‘In Flanders Fields’ for Memorial Day
Dear Annie: About five or six years ago, you printed a column about why we hand out poppies on Memorial Day. It had something to do with a poem from the first World War. At the time, I wasn’t that interested (sorry), but now that I have grandchildren old enough to understand history, I want them to have this information. Would you reprint it? – Not a History Teacher in Texas
Dear Not: Happy to do it. This poem is quite famous and used to be well known in the classroom, but we don’t know whether it is still being taught as often as it once was. If not, we think it deserves to be resuscitated.
“In Flanders Field” was written in 1915 by Lt. Col. John McCrae, M.D., a Canadian who served as a surgeon in the Great War. He wrote it after witnessing the death of a friend at Ypres, Belgium. McCrae died in France in 1918, at the age of 46, from pneumonia, an all-too-common battlefield ailment.
“In Flanders Fields”
In Flanders fields the poppies blow; Between the crosses, row on row.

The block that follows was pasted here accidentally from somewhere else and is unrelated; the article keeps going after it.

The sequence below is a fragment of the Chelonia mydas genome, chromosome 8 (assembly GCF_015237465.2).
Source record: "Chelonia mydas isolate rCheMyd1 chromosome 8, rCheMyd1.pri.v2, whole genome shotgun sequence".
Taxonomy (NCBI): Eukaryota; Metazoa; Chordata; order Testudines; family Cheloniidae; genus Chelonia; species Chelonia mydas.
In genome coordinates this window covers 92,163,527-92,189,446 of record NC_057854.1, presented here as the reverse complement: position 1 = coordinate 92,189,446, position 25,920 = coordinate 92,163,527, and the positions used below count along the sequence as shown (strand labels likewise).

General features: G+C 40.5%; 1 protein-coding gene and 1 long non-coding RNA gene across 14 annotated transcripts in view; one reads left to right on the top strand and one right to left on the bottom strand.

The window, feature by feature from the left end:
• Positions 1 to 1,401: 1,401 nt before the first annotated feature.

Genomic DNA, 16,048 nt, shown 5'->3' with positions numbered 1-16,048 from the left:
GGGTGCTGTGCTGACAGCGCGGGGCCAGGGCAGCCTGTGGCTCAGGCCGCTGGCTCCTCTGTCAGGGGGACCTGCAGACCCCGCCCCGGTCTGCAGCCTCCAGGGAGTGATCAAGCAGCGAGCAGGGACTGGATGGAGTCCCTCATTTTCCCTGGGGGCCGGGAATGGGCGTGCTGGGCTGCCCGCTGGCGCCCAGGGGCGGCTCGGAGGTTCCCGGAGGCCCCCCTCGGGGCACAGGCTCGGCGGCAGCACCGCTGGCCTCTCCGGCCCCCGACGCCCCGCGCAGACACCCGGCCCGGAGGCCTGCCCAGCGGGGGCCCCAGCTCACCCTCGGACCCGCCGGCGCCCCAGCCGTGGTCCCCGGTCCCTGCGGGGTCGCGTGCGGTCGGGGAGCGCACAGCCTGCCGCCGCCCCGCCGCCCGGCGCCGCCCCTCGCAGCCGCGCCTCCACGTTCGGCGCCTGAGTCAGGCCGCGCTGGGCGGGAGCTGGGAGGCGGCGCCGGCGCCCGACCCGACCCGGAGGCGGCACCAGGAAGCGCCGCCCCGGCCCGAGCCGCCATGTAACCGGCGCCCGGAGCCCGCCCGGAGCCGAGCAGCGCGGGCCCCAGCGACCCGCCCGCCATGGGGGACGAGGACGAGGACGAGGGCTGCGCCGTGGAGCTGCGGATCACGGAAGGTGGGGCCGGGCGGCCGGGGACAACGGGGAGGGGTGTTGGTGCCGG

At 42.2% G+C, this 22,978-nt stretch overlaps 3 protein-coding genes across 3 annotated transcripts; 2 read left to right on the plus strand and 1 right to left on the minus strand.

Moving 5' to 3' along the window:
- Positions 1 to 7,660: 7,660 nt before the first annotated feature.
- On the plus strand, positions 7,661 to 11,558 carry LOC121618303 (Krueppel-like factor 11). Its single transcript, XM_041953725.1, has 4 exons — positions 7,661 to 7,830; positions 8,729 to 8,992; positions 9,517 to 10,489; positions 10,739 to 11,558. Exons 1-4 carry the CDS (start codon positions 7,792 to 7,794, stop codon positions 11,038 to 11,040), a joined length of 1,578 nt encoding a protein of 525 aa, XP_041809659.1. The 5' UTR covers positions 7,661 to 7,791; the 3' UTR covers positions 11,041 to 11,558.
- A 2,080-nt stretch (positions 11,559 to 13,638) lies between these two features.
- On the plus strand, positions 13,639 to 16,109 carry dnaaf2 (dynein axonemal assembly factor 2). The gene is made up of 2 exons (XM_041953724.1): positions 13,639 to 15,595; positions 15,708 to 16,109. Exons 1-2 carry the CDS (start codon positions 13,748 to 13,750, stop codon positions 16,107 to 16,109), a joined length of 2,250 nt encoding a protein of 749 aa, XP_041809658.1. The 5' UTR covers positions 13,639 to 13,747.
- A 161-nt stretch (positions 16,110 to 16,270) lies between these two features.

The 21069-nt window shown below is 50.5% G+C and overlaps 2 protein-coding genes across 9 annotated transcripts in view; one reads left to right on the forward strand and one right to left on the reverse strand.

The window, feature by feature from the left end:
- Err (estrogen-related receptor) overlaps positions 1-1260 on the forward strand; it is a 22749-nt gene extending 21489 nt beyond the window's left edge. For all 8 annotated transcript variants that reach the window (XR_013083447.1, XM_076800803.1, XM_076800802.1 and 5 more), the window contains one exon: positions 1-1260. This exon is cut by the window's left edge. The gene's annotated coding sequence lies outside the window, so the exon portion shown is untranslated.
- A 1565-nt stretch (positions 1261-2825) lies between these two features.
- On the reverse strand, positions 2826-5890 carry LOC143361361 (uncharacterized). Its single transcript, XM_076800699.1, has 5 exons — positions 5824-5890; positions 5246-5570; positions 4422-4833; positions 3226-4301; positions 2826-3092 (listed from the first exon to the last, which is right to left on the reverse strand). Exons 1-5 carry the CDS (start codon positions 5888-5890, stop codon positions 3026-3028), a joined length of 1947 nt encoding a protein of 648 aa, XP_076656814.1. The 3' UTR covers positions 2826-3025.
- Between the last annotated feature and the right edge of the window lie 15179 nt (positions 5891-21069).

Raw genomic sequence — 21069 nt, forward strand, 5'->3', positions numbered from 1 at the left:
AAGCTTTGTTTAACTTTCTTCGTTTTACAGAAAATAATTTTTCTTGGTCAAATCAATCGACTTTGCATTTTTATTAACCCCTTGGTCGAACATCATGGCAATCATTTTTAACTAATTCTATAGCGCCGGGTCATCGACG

That mark our place; and in the sky; The larks, still bravely singing, fly.
Scarce heard amid the guns below; We are the dead. Short days ago.
We lived, felt dawn, saw sunset glow; Loved and were loved, and now we lie
In Flanders fields.
Take up our quarrel with the foe: To you from failing hands we throw.
The torch; be yours to hold it high; If ye break faith with us who die
We shall not sleep, though poppies grow.
Editor’s note: Annie’s Mailbox is written by Kathy Mitchell and Marcy Sugar, longtime editors of the Ann Landers column. Email questions to anniesmailbox@ comcast.net, or write to: Annie’s Mailbox, P.O. Box 118190, Chicago, IL 60611.